Merit Pay and Teaching: Classrooms Aren’t Factories

Merit Pay and Teaching: Classrooms Aren’t Factories

The Vanderbilt study (see Merit pay study: Teacher bonuses don’t raise student test scores) confirms what we know intuitively, you can’t pay a teach to perform better in the classroom. Well, at least not the way we measure performance, and that is the big issue. We still have our heads in the factory, and think our children are in one two. We think about performance rather than engagement. Test scores and not knowledge transfer. People don’t live they way they exist in classrooms. What we need is a new economic system that matches the reality of the way we work and live, and then create measures that demonstrate competency transfer to students, through educators, on multiple levels. Educators as teams. Heck, if you want to pay for performance pay the students directly. They are the ones performing, especially if their test scores are the way their teacher’s are measured.

Rather than keep going down the same routes, we need to cut a new path through the brush. We will be able to measure teacher performance, but only after we figure out how to measure knowledge transfer, engagement and the elements of sustainability that apply to education. We need to immediately stop trying to measure all of the wrong things, and spend our money instead on redefining the experience for the 21st-Century, which will include new relationship models between faculty and students, between students and administrators. When we craft the new model, we can then embed the right instrumentation to inform us of progress and momentum, or as I say in my new book, Management by Design, rhythm and motion. We need to define goals that we can all understand, and all work together and achieve. It won’t be the performance of individuals exclusively in the future, but collective performance that will matter, and if we do it right, we shouldn’t hold our teachers or our students accountable for things that our leaders aren’t equally accountable for.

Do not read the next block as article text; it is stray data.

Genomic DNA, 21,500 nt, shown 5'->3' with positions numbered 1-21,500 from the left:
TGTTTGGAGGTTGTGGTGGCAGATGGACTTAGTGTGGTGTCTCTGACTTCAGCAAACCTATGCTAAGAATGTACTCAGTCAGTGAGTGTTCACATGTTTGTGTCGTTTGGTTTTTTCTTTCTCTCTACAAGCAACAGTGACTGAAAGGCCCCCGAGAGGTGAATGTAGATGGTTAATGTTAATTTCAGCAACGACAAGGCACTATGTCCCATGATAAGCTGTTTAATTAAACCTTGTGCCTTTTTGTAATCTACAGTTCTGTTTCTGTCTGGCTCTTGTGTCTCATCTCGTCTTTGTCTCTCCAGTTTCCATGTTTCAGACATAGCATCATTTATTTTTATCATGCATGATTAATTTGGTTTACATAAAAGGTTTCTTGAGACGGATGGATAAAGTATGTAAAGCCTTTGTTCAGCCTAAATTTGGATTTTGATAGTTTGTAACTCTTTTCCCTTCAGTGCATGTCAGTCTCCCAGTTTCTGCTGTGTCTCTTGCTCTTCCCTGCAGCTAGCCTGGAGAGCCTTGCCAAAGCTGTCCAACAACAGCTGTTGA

Teaching isn’t broken, the ecosystem of learning firsts needs to be recognized, then engaged and then designed to meet the needs of everyone, and everything within it.

Daniel W. Rasmus

Daniel W. Rasmus, Founder and Principal Analyst of Serious Insights, is an internationally recognized speaker on the future of work and education. He is the author of several books, including Listening to the Future and Management by Design.

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